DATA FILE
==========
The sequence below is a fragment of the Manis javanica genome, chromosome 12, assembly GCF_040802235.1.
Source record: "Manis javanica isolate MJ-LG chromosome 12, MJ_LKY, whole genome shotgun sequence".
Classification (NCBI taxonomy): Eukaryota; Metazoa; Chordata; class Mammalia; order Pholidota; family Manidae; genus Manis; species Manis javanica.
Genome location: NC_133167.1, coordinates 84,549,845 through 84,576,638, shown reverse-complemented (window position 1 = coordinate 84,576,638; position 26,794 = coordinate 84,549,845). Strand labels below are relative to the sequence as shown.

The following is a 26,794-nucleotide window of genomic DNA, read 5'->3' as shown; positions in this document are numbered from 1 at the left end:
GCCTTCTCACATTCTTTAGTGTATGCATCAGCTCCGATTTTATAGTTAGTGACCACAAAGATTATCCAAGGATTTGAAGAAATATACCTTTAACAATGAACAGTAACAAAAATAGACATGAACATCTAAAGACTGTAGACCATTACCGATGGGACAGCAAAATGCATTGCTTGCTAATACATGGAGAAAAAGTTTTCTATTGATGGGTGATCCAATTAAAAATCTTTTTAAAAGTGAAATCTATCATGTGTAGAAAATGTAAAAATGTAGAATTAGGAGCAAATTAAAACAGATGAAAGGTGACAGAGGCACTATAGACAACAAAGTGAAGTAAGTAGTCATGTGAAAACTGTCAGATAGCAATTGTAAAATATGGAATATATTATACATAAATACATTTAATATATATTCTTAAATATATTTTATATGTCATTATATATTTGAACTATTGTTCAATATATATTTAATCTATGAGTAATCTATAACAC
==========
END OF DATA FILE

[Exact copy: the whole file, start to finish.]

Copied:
The sequence below is a fragment of the Manis javanica genome, chromosome 12, assembly GCF_040802235.1.
Source record: "Manis javanica isolate MJ-LG chromosome 12, MJ_LKY, whole genome shotgun sequence".
Classification (NCBI taxonomy): Eukaryota; Metazoa; Chordata; class Mammalia; order Pholidota; family Manidae; genus Manis; species Manis javanica.
Genome location: NC_133167.1, coordinates 84,549,845 through 84,576,638, shown reverse-complemented (window position 1 = coordinate 84,576,638; position 26,794 = coordinate 84,549,845). Strand labels below are relative to the sequence as shown.

The following is a 26,794-nucleotide window of genomic DNA, read 5'->3' as shown; positions in this document are numbered from 1 at the left end:
GCCTTCTCACATTCTTTAGTGTATGCATCAGCTCCGATTTTATAGTTAGTGACCACAAAGATTATCCAAGGATTTGAAGAAATATACCTTTAACAATGAACAGTAACAAAAATAGACATGAACATCTAAAGACTGTAGACCATTACCGATGGGACAGCAAAATGCATTGCTTGCTAATACATGGAGAAAAAGTTTTCTATTGATGGGTGATCCAATTAAAAATCTTTTTAAAAGTGAAATCTATCATGTGTAGAAAATGTAAAAATGTAGAATTAGGAGCAAATTAAAACAGATGAAAGGTGACAGAGGCACTATAGACAACAAAGTGAAGTAAGTAGTCATGTGAAAACTGTCAGATAGCAATTGTAAAATATGGAATATATTATACATAAATACATTTAATATATATTCTTAAATATATTTTATATGTCATTATATATTTGAACTATTGTTCAATATATATTTAATCTATGAGTAATCTATAACAC